My 16yo came home frustrated from school one day and began to complain about some of her teachers; she summed it all up when she shouted, “all I really expect of my teachers is that they be really passionate about the subjects they teach.” Teachers who are passionate are eager to learn all they can about a subject, and pass that learning, and passion, along.

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  11. I think passion is a necessary ingredient for great teaching! A few issues back, the IB World magazine had a cover-story “If the teacher’s not on fire, neither are the students”. http://www.ibo.org/ibworld/jan2011/index.cfm

    However, the question posted by Edna states do teachers need to love learning? I think the answer is yes, but teachers do not need to love “formal” learning…we can teach our selves (as evident through followers of this blog), the days of “titles” to prove we love learning are gone from my mind.

    Anyone singing up for a doctoral program soon?

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  12. Absolutely! Students always know whether you are interested in learning or not. You become a mirror…they reflect your enthusiasm and passion, or lack of it, back to you.

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  13. Boy, I wish you could all come to my graduate exhibit this coming weekend. I’ve spent nearly two years documenting how learners and educators feel about education at the high school level. Empathy from educators seems to be one of the most desired behaviors that learners need.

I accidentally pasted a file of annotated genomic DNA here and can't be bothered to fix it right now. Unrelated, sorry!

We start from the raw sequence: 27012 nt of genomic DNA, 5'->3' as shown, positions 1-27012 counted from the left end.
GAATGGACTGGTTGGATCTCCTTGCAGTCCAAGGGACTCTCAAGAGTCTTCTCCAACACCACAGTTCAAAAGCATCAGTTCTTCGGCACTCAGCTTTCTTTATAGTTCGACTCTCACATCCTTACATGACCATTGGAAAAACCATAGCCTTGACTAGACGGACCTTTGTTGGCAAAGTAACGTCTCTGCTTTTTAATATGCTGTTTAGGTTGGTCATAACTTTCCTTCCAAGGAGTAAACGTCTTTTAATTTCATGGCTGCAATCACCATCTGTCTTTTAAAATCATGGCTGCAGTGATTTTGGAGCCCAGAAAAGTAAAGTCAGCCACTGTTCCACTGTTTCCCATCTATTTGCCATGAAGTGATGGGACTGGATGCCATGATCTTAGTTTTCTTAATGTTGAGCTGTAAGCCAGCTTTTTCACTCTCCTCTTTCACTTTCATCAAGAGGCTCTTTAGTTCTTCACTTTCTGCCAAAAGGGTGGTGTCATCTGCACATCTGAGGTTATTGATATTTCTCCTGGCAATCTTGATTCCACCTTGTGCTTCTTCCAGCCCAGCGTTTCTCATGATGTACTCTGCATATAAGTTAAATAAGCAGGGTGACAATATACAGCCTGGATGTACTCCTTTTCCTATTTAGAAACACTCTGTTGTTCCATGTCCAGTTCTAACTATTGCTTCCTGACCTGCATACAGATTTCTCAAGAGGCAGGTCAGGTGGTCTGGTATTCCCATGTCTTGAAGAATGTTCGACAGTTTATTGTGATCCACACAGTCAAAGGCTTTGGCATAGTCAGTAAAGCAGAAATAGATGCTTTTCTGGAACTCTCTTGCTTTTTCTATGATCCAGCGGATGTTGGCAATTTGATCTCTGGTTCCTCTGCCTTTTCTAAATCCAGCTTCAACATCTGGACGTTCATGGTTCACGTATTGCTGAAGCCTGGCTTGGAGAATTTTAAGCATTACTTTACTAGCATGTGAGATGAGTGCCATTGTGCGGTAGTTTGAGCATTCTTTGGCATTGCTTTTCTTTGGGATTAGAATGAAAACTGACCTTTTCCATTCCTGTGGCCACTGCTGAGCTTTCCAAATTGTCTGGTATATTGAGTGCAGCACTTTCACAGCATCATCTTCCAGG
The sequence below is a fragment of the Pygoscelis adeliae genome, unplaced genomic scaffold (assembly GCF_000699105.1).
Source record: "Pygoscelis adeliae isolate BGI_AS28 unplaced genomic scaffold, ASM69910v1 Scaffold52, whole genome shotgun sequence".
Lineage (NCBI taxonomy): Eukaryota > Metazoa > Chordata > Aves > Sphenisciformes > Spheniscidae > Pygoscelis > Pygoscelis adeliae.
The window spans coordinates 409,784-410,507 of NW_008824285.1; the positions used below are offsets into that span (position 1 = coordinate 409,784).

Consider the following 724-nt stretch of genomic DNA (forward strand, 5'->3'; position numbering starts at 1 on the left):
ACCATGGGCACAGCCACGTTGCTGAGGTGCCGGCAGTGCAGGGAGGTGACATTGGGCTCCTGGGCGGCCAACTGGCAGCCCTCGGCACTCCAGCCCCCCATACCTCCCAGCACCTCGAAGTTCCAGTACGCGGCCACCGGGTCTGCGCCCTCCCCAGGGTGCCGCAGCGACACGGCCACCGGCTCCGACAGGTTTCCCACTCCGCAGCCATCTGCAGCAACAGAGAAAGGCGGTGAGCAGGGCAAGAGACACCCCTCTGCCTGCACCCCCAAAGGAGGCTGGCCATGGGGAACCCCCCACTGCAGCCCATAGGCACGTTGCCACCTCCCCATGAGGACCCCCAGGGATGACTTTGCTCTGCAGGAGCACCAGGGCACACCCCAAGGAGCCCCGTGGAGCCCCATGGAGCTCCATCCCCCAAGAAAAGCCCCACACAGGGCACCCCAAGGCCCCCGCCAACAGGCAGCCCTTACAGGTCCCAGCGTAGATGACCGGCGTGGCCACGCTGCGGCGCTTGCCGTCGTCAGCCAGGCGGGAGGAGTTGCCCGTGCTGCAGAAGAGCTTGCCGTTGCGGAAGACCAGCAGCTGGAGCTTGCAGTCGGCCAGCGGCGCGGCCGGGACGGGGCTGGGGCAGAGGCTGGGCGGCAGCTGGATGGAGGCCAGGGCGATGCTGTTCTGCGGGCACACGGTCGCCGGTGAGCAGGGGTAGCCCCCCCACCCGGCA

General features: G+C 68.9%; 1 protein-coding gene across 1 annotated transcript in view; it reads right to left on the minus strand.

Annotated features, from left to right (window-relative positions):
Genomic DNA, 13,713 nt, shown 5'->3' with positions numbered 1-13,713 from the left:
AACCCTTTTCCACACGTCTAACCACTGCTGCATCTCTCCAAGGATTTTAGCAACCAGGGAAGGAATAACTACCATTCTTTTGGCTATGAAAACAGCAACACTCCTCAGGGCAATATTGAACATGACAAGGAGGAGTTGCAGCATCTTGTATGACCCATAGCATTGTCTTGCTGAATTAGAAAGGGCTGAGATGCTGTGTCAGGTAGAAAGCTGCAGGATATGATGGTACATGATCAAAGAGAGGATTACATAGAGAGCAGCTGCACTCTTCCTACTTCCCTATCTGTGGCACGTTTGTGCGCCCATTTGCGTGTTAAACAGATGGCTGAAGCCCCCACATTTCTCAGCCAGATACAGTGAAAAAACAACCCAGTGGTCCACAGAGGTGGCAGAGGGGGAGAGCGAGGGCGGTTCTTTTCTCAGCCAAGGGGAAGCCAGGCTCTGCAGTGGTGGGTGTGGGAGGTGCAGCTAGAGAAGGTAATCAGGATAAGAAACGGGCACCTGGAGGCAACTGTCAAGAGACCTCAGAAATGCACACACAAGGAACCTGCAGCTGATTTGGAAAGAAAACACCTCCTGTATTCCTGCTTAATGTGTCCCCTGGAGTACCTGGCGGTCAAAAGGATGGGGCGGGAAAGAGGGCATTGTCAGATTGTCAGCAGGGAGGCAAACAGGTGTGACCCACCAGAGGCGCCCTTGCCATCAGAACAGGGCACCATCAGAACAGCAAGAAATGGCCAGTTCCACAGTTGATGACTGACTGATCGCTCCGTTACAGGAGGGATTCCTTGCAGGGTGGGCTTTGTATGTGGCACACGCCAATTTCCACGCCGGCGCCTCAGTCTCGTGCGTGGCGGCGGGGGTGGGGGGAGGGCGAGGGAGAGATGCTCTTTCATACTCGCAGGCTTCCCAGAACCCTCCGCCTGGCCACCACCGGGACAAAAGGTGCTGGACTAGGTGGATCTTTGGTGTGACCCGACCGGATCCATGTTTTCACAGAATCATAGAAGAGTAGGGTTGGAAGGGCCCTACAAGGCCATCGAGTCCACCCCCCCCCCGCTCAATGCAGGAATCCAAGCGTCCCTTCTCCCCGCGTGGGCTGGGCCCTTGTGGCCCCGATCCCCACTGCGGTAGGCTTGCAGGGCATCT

If you have a moment, here’s more info about the installation: http://bit.ly/mI8ay0

    And my website on the issue: http://wiredtolearn.ca/

    Thanks for your post!

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  14. Yes! What you said🙂

    I’m a language teacher who has a passion for learning languages – consequently I have students who like / love languages and learning them.

    Greetings from Finland. – Rita –

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  15. Thanks for all the comments! I have continued to think about this in relation to comments made here and also on Twitter and in ‘real life’!
    I need to clarify that I was NOT talking abut loving your subject or loving kids or loving teaching, while all those might be important. I was talking about teachers as learners, being intellectually curious and being excited by their own learning. That’s a different thing, isn’t it?